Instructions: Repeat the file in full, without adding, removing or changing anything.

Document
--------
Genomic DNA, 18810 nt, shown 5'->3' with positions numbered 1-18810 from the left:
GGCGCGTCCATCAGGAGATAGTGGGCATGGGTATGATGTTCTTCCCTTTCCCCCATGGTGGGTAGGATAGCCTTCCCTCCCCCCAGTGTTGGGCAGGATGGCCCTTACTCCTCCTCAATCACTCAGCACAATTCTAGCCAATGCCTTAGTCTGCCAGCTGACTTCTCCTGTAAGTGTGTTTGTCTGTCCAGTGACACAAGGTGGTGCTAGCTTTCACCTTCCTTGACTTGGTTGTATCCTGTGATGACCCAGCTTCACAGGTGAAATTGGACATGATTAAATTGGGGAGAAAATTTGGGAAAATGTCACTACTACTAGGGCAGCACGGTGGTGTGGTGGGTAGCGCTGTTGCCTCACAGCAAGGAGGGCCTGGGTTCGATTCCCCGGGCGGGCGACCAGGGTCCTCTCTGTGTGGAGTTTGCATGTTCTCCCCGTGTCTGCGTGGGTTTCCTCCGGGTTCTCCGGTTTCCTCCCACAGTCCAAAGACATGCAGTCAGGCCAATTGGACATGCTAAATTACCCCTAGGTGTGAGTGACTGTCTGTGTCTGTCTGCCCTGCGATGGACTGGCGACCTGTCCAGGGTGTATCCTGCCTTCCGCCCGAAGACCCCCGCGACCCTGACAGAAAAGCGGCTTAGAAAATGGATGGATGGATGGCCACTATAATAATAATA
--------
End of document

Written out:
Genomic DNA, 18810 nt, shown 5'->3' with positions numbered 1-18810 from the left:
GGCGCGTCCATCAGGAGATAGTGGGCATGGGTATGATGTTCTTCCCTTTCCCCCATGGTGGGTAGGATAGCCTTCCCTCCCCCCAGTGTTGGGCAGGATGGCCCTTACTCCTCCTCAATCACTCAGCACAATTCTAGCCAATGCCTTAGTCTGCCAGCTGACTTCTCCTGTAAGTGTGTTTGTCTGTCCAGTGACACAAGGTGGTGCTAGCTTTCACCTTCCTTGACTTGGTTGTATCCTGTGATGACCCAGCTTCACAGGTGAAATTGGACATGATTAAATTGGGGAGAAAATTTGGGAAAATGTCACTACTACTAGGGCAGCACGGTGGTGTGGTGGGTAGCGCTGTTGCCTCACAGCAAGGAGGGCCTGGGTTCGATTCCCCGGGCGGGCGACCAGGGTCCTCTCTGTGTGGAGTTTGCATGTTCTCCCCGTGTCTGCGTGGGTTTCCTCCGGGTTCTCCGGTTTCCTCCCACAGTCCAAAGACATGCAGTCAGGCCAATTGGACATGCTAAATTACCCCTAGGTGTGAGTGACTGTCTGTGTCTGTCTGCCCTGCGATGGACTGGCGACCTGTCCAGGGTGTATCCTGCCTTCCGCCCGAAGACCCCCGCGACCCTGACAGAAAAGCGGCTTAGAAAATGGATGGATGGATGGCCACTATAATAATAATA